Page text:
The Simple Things Mean the Most.

The Simple Things Mean The Most

A "thing" can be a tangible good; an object of some sort. It can also be an activity, an action or undertaking. Today I'm talking about the latter: simple actions that can mean the world to someone. In this season of giving, I encourage everyone to rethink what kind of "things" you'll offer others this year.

My cat, Moka, is sleeping in a small box on the floor right now. I just can't help but to smile widely every time I look down at him. He is completely buried under tissue paper and made a little hole to peek out of. It's hysterical! As I gazed down at him contentedly sleeping, I thought, "Life really is about the simple things. He is in seventh heaven!" 

About an hour ago I checked my mail and was surprised to see the aforementioned box outside my door, addressed from a skin care company I love. Excited, I opened it and found a beautiful gift set of my favorite products and a note from a wonderful friend. She caught me completely by surprise! Obviously, she had listened carefully to me many months ago when I casually mentioned how much I enjoyed these products. I took a picture of Moka sleeping in the box and sent it to her, along with a message saying he loved the box she sent. 

Her surprise gesture made me feel so good. I mean, really good. I love surprises! 

Last week, a holiday card arrived in my mail without a return address. It ended up being from an dear client of mine who wrote,"Thank you for helping me through the pain of losing yet another family member. Your messages have helped and given me some peace." 

I can't tell you the surprise I felt that was quickly followed by a deep, humbling sense of gratitude. It shocked me a bit that she would think of me at the holidays; months, or even years after her reading. Her simple gesture filled me with happiness all day. 

Another friend of mine sent me an email this week thanking me for the Christmas card I sent her. In it, she told me that she was cleaning out her kitchen drawer and found a card I had sent her some time ago and it reminded her that I was the first person to connect her with her daughter who has passed. Her email made me cry; there's nothing like first-thing-in-the-morning, still-haven't-had-coffee sentimentality.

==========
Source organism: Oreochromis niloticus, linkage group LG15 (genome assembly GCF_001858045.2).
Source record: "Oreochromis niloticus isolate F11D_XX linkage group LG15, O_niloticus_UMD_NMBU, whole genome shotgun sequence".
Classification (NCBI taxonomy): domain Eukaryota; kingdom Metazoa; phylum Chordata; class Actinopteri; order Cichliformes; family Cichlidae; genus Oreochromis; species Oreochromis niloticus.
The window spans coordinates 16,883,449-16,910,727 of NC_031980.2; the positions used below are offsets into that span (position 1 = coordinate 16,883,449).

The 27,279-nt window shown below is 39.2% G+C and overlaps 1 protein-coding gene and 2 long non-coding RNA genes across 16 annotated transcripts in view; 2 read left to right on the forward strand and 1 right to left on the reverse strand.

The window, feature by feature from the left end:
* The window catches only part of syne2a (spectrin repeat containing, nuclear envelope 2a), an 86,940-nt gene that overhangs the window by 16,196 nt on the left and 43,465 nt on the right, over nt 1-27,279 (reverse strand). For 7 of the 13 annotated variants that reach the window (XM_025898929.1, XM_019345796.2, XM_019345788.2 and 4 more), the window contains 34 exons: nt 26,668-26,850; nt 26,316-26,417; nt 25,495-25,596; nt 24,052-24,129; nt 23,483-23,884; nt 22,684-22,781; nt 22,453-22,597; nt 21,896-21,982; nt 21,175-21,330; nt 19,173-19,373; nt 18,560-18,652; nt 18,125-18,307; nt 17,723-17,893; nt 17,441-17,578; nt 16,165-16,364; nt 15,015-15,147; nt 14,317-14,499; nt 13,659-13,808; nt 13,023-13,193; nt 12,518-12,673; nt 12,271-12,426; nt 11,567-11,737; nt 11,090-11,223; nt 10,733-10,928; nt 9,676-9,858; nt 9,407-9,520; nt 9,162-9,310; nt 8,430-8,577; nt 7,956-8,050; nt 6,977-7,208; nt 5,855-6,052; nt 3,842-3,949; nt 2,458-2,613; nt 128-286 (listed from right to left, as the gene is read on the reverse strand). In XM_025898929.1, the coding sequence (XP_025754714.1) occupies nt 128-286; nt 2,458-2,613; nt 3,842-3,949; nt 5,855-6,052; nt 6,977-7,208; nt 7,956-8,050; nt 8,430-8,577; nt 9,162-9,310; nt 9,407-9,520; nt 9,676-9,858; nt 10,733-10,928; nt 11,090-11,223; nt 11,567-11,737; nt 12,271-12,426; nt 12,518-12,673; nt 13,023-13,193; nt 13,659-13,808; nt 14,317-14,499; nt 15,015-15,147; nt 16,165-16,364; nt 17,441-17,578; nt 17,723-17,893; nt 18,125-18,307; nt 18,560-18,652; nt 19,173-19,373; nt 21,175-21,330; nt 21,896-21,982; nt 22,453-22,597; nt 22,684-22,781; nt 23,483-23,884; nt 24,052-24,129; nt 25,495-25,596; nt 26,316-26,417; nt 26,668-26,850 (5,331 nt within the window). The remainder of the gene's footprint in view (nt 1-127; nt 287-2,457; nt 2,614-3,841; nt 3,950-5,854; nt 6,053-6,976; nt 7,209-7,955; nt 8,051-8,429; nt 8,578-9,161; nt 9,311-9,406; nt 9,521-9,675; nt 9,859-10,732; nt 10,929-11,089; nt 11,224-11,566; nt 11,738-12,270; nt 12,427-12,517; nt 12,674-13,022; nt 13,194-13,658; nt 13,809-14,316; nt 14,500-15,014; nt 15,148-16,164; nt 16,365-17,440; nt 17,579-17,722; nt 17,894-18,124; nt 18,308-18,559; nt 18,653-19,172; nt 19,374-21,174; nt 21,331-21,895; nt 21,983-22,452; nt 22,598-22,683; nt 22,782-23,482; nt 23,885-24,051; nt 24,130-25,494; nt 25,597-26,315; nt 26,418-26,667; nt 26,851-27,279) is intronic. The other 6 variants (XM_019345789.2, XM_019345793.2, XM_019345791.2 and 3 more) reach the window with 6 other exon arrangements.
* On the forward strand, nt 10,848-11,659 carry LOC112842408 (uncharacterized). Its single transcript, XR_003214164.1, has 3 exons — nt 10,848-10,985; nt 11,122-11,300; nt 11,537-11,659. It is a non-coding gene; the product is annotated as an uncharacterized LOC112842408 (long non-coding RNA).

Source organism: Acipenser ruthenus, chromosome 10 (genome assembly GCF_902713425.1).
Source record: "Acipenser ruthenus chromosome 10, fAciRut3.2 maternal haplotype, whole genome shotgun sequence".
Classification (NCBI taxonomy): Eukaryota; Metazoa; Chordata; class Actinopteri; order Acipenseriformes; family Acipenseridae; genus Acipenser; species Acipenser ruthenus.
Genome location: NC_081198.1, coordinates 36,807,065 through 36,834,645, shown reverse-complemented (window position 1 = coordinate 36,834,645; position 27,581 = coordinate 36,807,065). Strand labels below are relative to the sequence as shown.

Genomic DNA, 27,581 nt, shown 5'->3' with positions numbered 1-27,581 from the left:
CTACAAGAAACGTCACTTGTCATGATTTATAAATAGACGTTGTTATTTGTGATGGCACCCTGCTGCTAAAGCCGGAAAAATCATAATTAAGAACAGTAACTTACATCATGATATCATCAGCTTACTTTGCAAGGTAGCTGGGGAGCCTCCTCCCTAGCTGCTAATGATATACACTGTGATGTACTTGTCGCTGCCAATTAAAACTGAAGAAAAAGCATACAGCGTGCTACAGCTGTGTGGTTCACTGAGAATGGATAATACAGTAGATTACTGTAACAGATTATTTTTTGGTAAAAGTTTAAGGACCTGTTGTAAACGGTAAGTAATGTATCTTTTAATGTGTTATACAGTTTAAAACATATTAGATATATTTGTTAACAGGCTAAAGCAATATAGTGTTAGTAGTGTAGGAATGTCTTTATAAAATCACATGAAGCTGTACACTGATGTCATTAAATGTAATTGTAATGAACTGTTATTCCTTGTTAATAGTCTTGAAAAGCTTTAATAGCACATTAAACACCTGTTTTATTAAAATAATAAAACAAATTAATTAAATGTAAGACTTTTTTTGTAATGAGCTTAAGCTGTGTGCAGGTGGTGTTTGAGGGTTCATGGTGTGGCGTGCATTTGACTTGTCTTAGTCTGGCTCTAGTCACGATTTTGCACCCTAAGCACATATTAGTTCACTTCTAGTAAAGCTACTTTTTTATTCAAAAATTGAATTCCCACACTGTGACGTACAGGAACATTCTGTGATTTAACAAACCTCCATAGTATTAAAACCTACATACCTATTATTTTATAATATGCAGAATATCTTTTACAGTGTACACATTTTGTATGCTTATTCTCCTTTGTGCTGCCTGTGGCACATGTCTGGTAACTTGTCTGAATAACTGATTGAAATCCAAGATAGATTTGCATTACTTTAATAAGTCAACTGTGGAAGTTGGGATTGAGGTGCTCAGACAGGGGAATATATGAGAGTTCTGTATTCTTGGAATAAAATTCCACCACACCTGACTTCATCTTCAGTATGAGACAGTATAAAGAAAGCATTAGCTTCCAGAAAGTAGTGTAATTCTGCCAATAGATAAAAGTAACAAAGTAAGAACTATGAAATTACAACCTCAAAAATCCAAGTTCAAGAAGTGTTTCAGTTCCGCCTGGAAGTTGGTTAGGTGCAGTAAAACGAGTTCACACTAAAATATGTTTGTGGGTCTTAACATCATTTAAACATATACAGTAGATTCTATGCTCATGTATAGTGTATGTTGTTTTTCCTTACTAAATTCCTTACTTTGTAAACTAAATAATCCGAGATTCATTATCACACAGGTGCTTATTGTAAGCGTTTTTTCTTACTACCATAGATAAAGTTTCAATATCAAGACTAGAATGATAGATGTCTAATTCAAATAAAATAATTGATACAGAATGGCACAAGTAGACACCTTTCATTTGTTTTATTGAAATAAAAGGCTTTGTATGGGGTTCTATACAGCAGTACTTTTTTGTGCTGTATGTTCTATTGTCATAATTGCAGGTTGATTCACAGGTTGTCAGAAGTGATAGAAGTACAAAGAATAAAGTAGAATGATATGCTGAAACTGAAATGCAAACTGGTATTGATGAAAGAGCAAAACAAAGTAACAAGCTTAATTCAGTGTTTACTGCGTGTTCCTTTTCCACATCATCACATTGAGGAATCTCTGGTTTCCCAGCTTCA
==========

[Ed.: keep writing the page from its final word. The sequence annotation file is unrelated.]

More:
After a group session in Chicago a few weeks ago someone in the audience approached me and said, "Mollie, you are always giving messages to everyone and today I have one for you. I saw this on the Internet and just really felt I needed to print it out for you."Into my hands she pressed a piece of paper with the quote on it,"When it's time for Souls to meet, there's nothing on Earth that can prevent them from meeting, no matter where each may be located."  The message was relevant, beautiful and delivered right on time. It was a thoughtful gesture.

And one more simple thing that really made my day. Last night as I was dragging my suitcase in the house after my last trip of the year, I got a text message from a friend. It simply said, "Welcome home, love. I missed you." That, too, made me tear up. I don't get messages like that often. 

My pleasure in life is almost entirely made of up of simple things that connect me to other people. 

An unexpected gift.

An old card, reread and enjoyed again.

Creating the time to share a cup of tea with a friend.

Watching my cat do cat things.

Getting text message pictures from my daughter who is excited about her sewing project.

Sharing your joy with someone, in any capacity, is the best "simple thing" there is. After you have suffered the loss of a close loved one, you'll really understand the profound message this blog bears. Life is about simple things. Gestures and actions of thoughtfulness make everyday life abundant, no matter how grim the weather.

Anytime you can, share your love or joy with someone. Inspiration gives birth to miracles, and feeling connected is the greatest of them all.

©Mollie Morning Star 2014  Short excerpts of this article may be shared on the internet provided a live link back to this original source is used. Reproduction in print is prohibited.